We conducted a literature review using PUBMED and Google Scholar to find studies reporting minimum inhibitory concentrations (MIC) or 50% inhibitory concentration (IC50) distributions from 1940 to the present. MeSH terms used in the PubMed search (search date: 10/03/2019) were “Denmark” OR “Japan” OR “South Africa”, OR “United States” OR “United Kingdom” OR “England” OR “Scotland” OR “Wales” OR “Ireland”; AND: “gonorrhoea” OR “gonorrhea” OR “Neisseria gonorrhoeae”; filters: publication date from 01/01/1940 until 09/03/2019. Similar search terms were used for the Google Scholar search (search date: 30/03/2019). In addition we searched national surveillance websites for AMR reports: Denmark (www.ssi.dk), Japan (www.niid.go.jp), South Africa (http://www.nicd.ac.za), United Kingdom (https://www.gov.uk/government/publications/gonococcal-resistance-to-antimicrobials-surveillance-programme-grasp-report) and the United States (https://www.cdc.gov/std/gisp/default.htm). No studies from the Republic of Ireland were included.
Inclusion and exclusion criteria
Studies were eligible for inclusion if they reported the IC50 or MIC distributions for any of the three antibiotics and the following was true:
The sampling strategy was not overtly biased. Samples needed to either be from all or a non-selected group of patients attending primary care level STI clinics, or based on national AMR surveillance reports. We excluded all studies which reported samples where higher AMR was probable – such as samples which had suspected AMR sent for confirmatory testing.
We selected the studies reporting MIC distributions from isolates at the earliest and latest dates from each country for each antimicrobial. In addition where ever possible we selected a MIC distribution from the midpoint between these two time points. All data are presented as MICs or IC50s. The 1945 benzylpenicillin susceptibility data from the USA are reported in Oxford units of benzylpenicillin per ml. We multiplied this by 1667 to convert Oxford units to mg of benzylpenicillin .
Contemporary EUCAST breakpoints were used to define AMR: azithromycin resistance, > 0.5 mg/L; ceftriaxone resistance, > 0.125 mg/L; and benzylpenicillin resistance, > 1 mg/L (available at: http://www.eucast.org).
Comparisons with EUCAST’s wild type MIC distributions
We also compare the MIC distributions of the three antimicrobials with those from the European Committee on Antimicrobial Susceptibility Testing (EUCAST) “Antimicrobial wild type distributions of microorganisms” collection . EUCAST has used this data to establish epidemiological cut-offs (ECOFFs) for ceftriaxone (0.032 mg/L) and azithromycin (1 mg/L), but not for benzylpenicillin [14, 15]. For these visual comparisons we compare the EUCAST MIC distributions with the earliest country distribution.
All analyses were performed in STATA 13.0 (StataCorp LP, College Station, TX, USA). When exact figures were not reported, IC50/MIC distributions were digitalized using GetData Graph Digitizer 2.26. For graphical representation of MIC distributions, if a study reported the lowest MIC distribution as less than or equal to a particular MIC then this MIC value was used.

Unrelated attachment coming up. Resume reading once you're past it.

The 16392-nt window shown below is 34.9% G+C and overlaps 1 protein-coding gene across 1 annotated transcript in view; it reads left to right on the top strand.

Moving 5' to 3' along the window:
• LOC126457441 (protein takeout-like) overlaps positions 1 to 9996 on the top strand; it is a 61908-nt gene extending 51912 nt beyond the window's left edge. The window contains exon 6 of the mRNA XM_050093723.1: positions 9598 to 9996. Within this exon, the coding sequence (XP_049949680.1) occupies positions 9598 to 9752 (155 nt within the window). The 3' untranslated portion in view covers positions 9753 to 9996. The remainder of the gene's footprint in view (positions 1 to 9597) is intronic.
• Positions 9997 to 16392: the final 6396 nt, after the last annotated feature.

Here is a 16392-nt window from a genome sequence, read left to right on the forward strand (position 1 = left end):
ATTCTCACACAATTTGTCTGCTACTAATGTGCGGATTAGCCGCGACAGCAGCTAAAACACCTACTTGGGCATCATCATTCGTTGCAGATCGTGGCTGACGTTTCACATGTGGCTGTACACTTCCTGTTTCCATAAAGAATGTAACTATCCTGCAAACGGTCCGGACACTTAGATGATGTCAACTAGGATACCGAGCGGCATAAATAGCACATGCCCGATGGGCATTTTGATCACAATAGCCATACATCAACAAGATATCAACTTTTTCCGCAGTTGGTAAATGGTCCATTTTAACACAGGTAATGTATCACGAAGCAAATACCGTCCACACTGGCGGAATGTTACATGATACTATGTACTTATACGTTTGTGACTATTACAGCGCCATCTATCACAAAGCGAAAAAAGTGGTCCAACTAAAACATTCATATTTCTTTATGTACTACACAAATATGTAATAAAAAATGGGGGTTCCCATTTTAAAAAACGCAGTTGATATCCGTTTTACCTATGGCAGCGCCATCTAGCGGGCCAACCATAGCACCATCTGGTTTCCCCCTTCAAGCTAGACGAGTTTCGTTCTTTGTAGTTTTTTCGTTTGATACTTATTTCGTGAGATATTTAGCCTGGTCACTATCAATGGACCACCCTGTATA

A total of 1203 articles were identified, and 74 articles reviewed (Fig. 2). Twenty-eight publications were selected to provide the MIC distributions. A summary of the study characteristics used to provide these distributions is given in Table 1.
A study by Reyn et al., utilized the same methodology to assess the IC50s of local isolates from 1944 and 1957, in parallel . The IC50 distribution in 1944 was normally distributed with a mode of 0.0144 mg/L. By 1957 the distribution was bimodal with a first peak that was largely unchanged from 1944 and a second peak centered around an IC50 of 0.2 mg/L (Fig. 3).
We could not find papers published after this date that reported benzylpenicillin IC50 or MIC distributions. A Danish surveillance report from 2001 however reported that 40% of 334 isolates in 1999 were benzylpenicillin resistant (MIC > 1 mg/L) and that this figure was unchanged for 5 years . Euro-GASP does not report MIC distributions per country and thus we were unable to obtain this data from this source.
Between 1968 and 2009 the MIC range increased from 0.125–1 to 0.06–64 mg/L [17, 18]. The lowest dilutions tested were 0.125 in 1968 and 0.06 mg/L in 2009. The modal MIC increased from 0.5 to 1 mg/L (Fig. 3).
The earliest benzylpenicillin MIC distribution was from 1976 and was not dissimilar to the Denmark bimodal distribution in 1957 with peaks at 0.01 and 0.5 mg/L (range 0.006 to 1 mg/L) . By 2013, the bimodal MIC distribution was retained but right shifted with two peaks at 0.25 and 8 mg/L . Only 1.6% of isolates in 2013 had a MIC ≤0.06 mg/L. Less than half (38.6%) of isolates from 2013 had MICs that overlapped with those from 1976 (Fig. 3).
In 1957 the benzylpenicillin MIC was approximately bimodally distributed, with peaks at 0.008 (the modal value) and 0.25 mg/L . By 2001, the range had increased from ≤0.008–0.5 to ≤0.03–8 with a right shifted modal value of 0.125 mg/L. The lowest dilutions tested were 0.008 in 1957 and 0.03 mg/L in 2001. The MIC distribution from the midpoint between these two time points was from 1994 and was somewhat right shifted compared to that from 2001. The 2001 data were provided by the UKs’ national surveillance Gonococcal resistance to antimicrobials surveillance programme (GRASP, ). Unfortunately, GRASP did not report the benzylpenicillin MIC distribution after 2001.